09/04/07 — Goldsboro police get new wheels

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Goldsboro police get new wheels

By Anessa Myers
Published in News on September 4, 2007 1:46 PM

Goldsboro police recently got some help to better chase down crime -- literally.

The department's new Segway Personal Transporter, a transportation machine that officers ride like they would a scooter, was an $8,000 gift from the Downtown Goldsboro Devel-opment Corp.

The unit was purchased with municipal service district tax funds, DGDC Director Julie Thompson said.

"We purchased them so that we would have better coverage and control downtown," Ms. Thompson said. "It's a good outreach effort between the police and the owners downtown. People can see the officers much easier on the Segway, and they are much more agile than foot patrol."

The GPD borrowed two transporters from the state in May to experiment with the units in downtown Goldsboro, and in June, DGDC made the buy.

Ms. Thompson added that the Segway was considered a luxury item, which is why the department could not use their funds to purchase it.

GPD Maj. Michael Hopper said the Segway will increase response time, coverage and visability in the downtown area.

"You' re a little ways off the ground, and it is so quiet that you can cover a whole lot of ground pretty well," he said. "The officers love it, especially the ones that do the foot patrol downtown."

Ms. Thompson said downtown businessowners also like the new equipment since it allows the area to be better-policed.

One of the problems with the Segway is that it can't climb stairs, but its all-terrain tires make the unit great for both outside and inside. Because it reaches a top speed of about 12 mph, officers on the Segway are able to catch people who would normally get away or to see crimes they might miss driving by in a patrol car.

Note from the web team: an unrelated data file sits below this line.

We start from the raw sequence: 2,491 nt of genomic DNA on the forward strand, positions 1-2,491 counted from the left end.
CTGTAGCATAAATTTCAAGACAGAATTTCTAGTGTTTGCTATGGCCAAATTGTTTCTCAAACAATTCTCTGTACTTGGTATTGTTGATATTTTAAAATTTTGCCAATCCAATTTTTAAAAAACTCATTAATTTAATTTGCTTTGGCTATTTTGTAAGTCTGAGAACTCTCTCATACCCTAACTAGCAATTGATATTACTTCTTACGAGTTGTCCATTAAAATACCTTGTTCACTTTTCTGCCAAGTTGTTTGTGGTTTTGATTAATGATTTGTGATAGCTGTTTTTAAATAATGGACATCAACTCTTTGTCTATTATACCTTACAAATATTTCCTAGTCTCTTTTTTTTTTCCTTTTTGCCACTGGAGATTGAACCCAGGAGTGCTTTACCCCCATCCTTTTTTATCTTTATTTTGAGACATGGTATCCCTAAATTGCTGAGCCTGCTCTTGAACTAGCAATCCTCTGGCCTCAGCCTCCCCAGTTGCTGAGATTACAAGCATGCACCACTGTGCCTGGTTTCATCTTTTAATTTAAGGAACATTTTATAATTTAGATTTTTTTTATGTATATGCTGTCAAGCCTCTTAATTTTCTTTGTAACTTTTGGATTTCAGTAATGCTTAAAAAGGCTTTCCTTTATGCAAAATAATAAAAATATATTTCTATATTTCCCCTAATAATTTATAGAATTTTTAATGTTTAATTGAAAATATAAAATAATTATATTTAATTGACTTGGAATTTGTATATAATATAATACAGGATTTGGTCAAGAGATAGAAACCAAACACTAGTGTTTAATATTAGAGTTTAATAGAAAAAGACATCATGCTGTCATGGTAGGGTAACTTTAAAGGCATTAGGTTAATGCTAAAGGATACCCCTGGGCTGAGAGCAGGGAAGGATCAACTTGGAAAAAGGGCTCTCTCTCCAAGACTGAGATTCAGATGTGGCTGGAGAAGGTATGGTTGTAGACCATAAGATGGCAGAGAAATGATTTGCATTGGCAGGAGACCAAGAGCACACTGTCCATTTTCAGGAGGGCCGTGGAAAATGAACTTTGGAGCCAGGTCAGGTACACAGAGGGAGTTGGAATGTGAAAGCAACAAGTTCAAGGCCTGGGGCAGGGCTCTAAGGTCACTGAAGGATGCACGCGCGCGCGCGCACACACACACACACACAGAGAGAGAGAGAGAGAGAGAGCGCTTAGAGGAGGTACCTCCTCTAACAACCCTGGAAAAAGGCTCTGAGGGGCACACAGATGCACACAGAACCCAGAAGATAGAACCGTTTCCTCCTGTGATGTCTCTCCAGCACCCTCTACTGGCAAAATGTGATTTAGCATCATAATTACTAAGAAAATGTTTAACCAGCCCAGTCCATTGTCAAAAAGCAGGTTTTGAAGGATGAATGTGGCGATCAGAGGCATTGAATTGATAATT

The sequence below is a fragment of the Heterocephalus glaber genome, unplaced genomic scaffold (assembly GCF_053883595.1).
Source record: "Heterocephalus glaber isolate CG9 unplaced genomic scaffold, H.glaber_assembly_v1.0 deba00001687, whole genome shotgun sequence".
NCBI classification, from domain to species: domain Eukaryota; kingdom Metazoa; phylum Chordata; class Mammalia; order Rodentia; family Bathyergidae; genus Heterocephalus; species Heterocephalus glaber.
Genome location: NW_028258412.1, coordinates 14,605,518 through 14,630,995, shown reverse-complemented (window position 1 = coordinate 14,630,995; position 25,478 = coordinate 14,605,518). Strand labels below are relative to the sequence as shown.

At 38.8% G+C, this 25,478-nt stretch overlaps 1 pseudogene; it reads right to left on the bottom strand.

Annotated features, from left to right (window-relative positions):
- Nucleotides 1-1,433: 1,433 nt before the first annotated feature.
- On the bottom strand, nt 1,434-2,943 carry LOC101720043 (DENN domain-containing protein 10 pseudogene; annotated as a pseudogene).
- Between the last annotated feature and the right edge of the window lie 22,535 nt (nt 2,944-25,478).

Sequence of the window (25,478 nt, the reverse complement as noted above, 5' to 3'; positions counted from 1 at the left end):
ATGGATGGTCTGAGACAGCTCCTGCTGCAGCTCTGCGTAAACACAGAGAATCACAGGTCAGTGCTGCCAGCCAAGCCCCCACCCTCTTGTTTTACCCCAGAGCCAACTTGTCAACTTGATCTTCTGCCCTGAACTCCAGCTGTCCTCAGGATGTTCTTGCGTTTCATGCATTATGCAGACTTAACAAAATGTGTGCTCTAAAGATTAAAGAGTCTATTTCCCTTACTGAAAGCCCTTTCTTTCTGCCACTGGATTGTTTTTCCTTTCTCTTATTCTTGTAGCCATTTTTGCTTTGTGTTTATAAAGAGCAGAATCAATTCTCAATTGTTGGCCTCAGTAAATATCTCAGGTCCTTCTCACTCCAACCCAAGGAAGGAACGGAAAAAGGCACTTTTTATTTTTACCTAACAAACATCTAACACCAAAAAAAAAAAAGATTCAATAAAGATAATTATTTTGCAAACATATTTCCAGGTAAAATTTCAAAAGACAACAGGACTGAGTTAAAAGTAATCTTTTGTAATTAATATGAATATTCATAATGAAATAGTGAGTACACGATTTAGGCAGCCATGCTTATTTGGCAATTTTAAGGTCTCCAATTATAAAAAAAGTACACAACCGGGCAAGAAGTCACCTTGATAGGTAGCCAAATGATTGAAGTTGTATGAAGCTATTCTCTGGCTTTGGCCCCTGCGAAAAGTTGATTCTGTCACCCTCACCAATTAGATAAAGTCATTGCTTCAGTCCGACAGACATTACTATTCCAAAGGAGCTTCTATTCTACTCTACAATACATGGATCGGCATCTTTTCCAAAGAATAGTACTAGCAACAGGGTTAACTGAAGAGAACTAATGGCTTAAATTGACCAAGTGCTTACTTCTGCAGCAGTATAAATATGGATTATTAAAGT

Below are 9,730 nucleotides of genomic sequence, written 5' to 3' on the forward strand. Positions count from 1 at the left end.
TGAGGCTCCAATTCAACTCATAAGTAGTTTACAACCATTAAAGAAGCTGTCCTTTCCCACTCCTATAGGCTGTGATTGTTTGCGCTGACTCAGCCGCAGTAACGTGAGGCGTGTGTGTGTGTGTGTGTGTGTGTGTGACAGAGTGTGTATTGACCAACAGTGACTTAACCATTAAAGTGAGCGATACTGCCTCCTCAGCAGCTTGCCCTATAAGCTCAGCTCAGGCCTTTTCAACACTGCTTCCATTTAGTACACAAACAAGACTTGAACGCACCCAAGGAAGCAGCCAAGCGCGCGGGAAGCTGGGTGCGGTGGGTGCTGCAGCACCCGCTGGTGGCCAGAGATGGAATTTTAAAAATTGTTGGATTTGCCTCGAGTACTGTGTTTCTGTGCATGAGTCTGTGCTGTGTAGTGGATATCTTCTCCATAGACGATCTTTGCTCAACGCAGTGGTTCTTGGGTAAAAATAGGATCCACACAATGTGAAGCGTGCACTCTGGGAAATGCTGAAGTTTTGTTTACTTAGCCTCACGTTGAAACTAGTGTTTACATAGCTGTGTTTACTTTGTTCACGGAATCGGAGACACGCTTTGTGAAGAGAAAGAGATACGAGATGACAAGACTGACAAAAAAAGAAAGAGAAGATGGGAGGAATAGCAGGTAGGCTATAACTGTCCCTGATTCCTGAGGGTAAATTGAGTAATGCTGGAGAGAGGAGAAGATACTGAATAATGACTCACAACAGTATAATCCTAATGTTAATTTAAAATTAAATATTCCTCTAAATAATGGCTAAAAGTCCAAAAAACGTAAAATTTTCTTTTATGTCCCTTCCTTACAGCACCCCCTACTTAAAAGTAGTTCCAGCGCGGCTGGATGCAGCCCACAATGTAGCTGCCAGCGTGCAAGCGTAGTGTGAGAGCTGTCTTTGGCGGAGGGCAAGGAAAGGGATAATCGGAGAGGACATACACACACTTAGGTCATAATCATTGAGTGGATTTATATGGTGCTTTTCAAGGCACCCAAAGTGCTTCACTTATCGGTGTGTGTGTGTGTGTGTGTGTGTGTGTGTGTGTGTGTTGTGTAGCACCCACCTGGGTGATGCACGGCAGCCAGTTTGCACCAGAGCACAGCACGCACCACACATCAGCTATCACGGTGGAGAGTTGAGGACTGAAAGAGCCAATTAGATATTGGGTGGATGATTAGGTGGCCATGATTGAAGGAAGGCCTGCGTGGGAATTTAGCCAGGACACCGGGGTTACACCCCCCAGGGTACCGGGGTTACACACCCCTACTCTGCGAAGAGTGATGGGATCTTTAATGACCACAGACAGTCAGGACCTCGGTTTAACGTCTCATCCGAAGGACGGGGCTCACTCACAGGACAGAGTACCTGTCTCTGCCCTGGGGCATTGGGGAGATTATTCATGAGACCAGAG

"It doesn't seem that fast, but when you see them zooming by you, it's fast," Hopper said.

Foot patrol officers, whom Hopper said are usually the new officers coming on to the force, are the ones operating the Segway unit.

So far, Hopper said, officers have not arrested anyone via the Segway, but they have stopped a few people.

"If you take off running and the officer is on a Segway, they are going to catch up with you pretty quick," he said.

The Segways are used for public events as well. With success at the Center Street Jams, the department looks forward to utilizing the units even more. Hopper foresees the use of Segways to increase all over, especially at housing units and even on the bicycle patrol.

"(Other police departments) use them at airports and colleges," he said.

Ms. Thompson said Goldsboro police Chief Tim Bell suggested the purchase of the Segway to her and the DGDC after attending a conference and learning about success stories in other cities like Raleigh.

Hopper hopes to have three units in the near future.

"They hold a 12-hour charge," he said. "If we had three, we would have one for the day, one for the night and one as a reserve."

The DGDC is ready to help.

"We are hoping to purchase another one soon, but we don't have the funds right now," Ms. Thompson said.

The next Segway will cost around $6,500, she said, because much of the first unit's cost came with many one-time purchases such as a trailer.

"We are helping them find grant money or even speaking to private groups who are interested," she said.

Segways seem to be complex machines, but they are easy to learn, Hopper said.

"They will keep you balanced," he said. "If you want to go left, you lean left. If you want to go right, lean right. It doesn't take long to get used to it."

The officers go through training and practice riding the machines around the police department before using them in the field.

But just to be safe, Hopper said, the officers wear helmets.

"We haven't had any serious accidents with them," he said. "We just need to be careful about going over curbs, but most of the curbs are handicap accessible downtown anyway."

Even though the Segway raises the officer off of the ground about a foot, Hopper said it doesn't stop citizens from calling on them for help.

"The officers are very approachable on them," he said.